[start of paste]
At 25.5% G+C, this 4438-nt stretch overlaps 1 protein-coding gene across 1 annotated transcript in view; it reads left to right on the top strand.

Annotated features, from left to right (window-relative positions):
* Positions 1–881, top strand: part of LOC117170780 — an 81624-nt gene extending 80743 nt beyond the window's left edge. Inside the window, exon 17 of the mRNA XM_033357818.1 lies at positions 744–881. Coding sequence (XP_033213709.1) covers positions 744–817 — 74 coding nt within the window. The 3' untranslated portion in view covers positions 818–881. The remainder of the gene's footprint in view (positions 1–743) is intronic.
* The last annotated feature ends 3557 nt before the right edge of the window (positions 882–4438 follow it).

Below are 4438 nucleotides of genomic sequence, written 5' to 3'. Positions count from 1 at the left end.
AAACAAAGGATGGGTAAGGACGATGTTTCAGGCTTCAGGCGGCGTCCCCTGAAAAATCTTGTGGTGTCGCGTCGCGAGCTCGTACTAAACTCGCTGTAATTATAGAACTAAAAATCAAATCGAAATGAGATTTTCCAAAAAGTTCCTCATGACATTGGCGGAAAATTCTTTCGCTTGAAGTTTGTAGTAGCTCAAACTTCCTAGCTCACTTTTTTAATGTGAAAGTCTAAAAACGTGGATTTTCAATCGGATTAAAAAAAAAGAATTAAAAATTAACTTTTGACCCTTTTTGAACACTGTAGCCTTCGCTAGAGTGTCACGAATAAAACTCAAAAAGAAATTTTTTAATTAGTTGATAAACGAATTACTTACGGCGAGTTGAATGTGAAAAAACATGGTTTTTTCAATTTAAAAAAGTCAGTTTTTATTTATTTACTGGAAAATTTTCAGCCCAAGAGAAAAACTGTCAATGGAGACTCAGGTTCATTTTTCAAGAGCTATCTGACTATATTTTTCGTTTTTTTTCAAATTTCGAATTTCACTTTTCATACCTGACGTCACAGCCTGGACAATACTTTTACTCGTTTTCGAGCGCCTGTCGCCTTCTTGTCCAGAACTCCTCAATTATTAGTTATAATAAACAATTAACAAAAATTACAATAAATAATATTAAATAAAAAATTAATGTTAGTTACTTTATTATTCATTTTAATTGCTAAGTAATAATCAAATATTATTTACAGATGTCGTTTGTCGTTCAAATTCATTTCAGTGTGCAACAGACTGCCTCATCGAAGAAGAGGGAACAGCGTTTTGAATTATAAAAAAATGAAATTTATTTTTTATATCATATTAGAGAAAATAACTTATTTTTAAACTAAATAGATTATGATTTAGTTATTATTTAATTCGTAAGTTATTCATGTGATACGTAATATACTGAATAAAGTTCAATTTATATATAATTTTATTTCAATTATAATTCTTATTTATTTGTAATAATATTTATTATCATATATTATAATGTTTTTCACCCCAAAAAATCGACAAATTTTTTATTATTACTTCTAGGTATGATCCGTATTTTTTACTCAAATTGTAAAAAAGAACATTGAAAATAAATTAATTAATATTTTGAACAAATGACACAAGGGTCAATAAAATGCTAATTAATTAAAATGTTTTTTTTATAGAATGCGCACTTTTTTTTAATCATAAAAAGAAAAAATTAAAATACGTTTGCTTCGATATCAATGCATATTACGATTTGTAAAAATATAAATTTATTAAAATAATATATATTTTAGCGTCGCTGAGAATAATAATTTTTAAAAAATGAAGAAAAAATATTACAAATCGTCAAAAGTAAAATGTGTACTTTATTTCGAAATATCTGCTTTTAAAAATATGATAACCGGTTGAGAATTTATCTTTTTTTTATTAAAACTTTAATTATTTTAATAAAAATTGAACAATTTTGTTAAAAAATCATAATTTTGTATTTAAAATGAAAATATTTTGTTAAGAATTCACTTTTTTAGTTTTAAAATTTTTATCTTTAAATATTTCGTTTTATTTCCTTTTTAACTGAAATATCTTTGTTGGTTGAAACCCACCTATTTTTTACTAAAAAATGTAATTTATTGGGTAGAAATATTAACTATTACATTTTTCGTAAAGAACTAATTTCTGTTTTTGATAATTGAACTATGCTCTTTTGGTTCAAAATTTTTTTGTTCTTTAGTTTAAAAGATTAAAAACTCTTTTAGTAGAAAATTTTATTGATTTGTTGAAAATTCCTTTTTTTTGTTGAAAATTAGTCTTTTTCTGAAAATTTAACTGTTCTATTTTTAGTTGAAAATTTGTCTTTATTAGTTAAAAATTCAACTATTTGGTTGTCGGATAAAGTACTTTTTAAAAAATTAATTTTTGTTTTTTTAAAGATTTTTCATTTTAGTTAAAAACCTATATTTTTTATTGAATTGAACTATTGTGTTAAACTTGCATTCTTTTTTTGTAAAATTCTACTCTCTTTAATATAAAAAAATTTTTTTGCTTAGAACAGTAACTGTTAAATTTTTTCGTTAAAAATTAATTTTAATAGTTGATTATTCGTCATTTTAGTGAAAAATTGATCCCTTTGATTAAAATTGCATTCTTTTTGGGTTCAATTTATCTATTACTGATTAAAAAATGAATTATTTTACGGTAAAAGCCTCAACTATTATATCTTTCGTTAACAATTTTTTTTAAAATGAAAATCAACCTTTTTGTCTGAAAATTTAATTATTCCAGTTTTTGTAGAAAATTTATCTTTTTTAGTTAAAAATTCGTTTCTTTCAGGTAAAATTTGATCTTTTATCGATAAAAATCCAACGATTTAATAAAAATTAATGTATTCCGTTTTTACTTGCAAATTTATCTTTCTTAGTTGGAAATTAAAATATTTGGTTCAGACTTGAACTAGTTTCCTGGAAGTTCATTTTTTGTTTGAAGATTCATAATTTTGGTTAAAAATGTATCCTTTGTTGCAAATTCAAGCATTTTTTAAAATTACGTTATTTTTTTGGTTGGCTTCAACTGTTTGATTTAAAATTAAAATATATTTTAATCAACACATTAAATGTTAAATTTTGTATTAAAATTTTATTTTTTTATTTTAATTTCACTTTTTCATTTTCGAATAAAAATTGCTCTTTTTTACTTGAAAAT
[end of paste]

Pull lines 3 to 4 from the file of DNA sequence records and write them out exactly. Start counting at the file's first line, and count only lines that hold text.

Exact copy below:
* Positions 1–881, top strand: part of LOC117170780 — an 81624-nt gene extending 80743 nt beyond the window's left edge. Inside the window, exon 17 of the mRNA XM_033357818.1 lies at positions 744–881. Coding sequence (XP_033213709.1) covers positions 744–817 — 74 coding nt within the window. The 3' untranslated portion in view covers positions 818–881. The remainder of the gene's footprint in view (positions 1–743) is intronic.
* The last annotated feature ends 3557 nt before the right edge of the window (positions 882–4438 follow it).